Voices of Bettering American Poetry 2015 — Amber Atiya
How do you practice self-care when writing about difficult subject matter?
I listen to songs for the Orishas, Minnie Riperton, Stevie Wonder. Or I sit in the dark, in silence, and just breathe.
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Aziza Barnes asks in their poem, “How come black folks can’t just write about flowers?” Does this resonate with you? How would you answer that question?
Black folks are too busy dodging bullets to write about flowers. Or Black folks write about flowers as metaphor for Black folks. Or as something blood does. More often than not, the blood belongs to Black folks. Black folks are afraid to write about flowers because Black folks are psychic and know that writing about flowers leads to funeral services for Black folks. Have you ever written an obituary for a Black person? Have you ever combed through the details of a Black person’s life—date and city of birth, favorite color/rapper/food, profession, volunteer work, hobbies—in order to write about their death? Black folks have a complicated relationship with flowers which makes sense if you believe flowers and Black folks are interchangeable, both on and off the page.
We’re currently living in a police/surveillance state. How has this affected your approach toward poetry, art, persona, and personal presence?
Black people have been at war with the u.s. (whether or not we know it) ever since our ancestors were dragged here kicking and screaming. Surveillance is just another tactic of war. Recently, I was talking to an elder Black activist about why I don’t attend rallies and protest marches in NYC anymore—false allies with their own agendas, (what I suspect are) undercover cops leading people down side streets where officers are waiting with rubber bullets and batons. People think this kind of infiltration of organizations, events, and communities ended decades ago—no sir. I assume there are plain clothes officers everywhere, including at literary events. I assume there are artists informing on other artists. I assume at least one person in my social media network is watching, listening, and reporting back to someone. A few years ago, I started adding date, time, and location when I journal because I can’t shake the feeling that, at some point, I’ll need an alibi—how crazy is that?
Sometimes, I ask myself the following questions while I’m writing, posting about the president on social media, or doing battle with white men on the streets of NY:
Am I willing to go to jail for ___?
Am I willing to get my head cracked open for ___?
Am I willing to die for ___?
More often than not the answer is yes (and yes and yes) and then I write or post or do battle accordingly—although there was that one time I got into it with a white dude who admonished a group of Black teens for talking and laughing on the train. (Oh, the terror of Black joy on public transportation!) He ended his little speech with “I mean, this isn’t the jungle” and I lost it, jumped up and cussed him out so loudly the conductor came into the car to find out what was going on. I contemplated breaking his cell phone and tearing up his papers but didn’t want the teens, who were visibly shaken, to see me getting arrested if cops were called. (I do try to choose my battles carefully.) Instead, I tore into dude until he stormed off the train. I made sure the teens were okay, let them know they’d done nothing wrong, that he had no right to speak to them that way. As I exited the train, one of the teens thanked me for defending them. My response:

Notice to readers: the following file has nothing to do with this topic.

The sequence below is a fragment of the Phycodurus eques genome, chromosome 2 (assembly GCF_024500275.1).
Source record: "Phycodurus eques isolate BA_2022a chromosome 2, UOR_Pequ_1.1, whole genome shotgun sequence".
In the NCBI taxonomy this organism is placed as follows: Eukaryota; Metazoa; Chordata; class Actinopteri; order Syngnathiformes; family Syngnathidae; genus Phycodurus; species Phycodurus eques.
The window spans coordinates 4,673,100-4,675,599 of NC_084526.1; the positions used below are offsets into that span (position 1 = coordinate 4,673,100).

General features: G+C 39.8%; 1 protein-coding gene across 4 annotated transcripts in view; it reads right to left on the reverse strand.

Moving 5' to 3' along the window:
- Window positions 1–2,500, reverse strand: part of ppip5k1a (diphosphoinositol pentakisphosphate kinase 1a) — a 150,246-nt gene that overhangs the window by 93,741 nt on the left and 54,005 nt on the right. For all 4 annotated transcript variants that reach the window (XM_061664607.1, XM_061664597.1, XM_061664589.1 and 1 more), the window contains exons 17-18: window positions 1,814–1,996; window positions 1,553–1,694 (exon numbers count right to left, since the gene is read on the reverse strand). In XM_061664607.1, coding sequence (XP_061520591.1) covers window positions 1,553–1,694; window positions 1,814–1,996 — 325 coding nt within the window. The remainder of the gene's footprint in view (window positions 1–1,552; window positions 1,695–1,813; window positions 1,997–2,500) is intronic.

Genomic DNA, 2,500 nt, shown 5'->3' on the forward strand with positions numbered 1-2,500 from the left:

AMBER ATIYA is a poet, performer, and self-taught book artist-in-training. Her work has appeared in Boston Review, Nepantla: A Journal Dedicated to Queer Poets of Color, and on Poetry Foundation’s radio and podcast series PoetryNow. Amber’s chapbook, the fierce bums of doo-wop, was chosen for The Volta’s Best Books of 2014. She resides in Jamaica, Queens (by way of Brooklyn) and is a member of a women’s writing group celebrating 14 years, and counting.
This interview series is conducted with authors from the anthology, Bettering American Poetry 2015. As Bettering’s editors wrote in their call for nominations, “Our efforts will intentionally shift favor so that the literary landscape within this anthology reflects a ranging plurality of voices in American poetry and illuminates the possibilities of sharing space … This anthology represents just one concerted effort to better American poetry, but it is one that we hope will resonate.”
Bettering has sought to delve deeper with the poets selected for the anthology. These questions are composed collectively by the editors, with the belief that the literary community needs a polyphony not only of poems but of poets’ voices.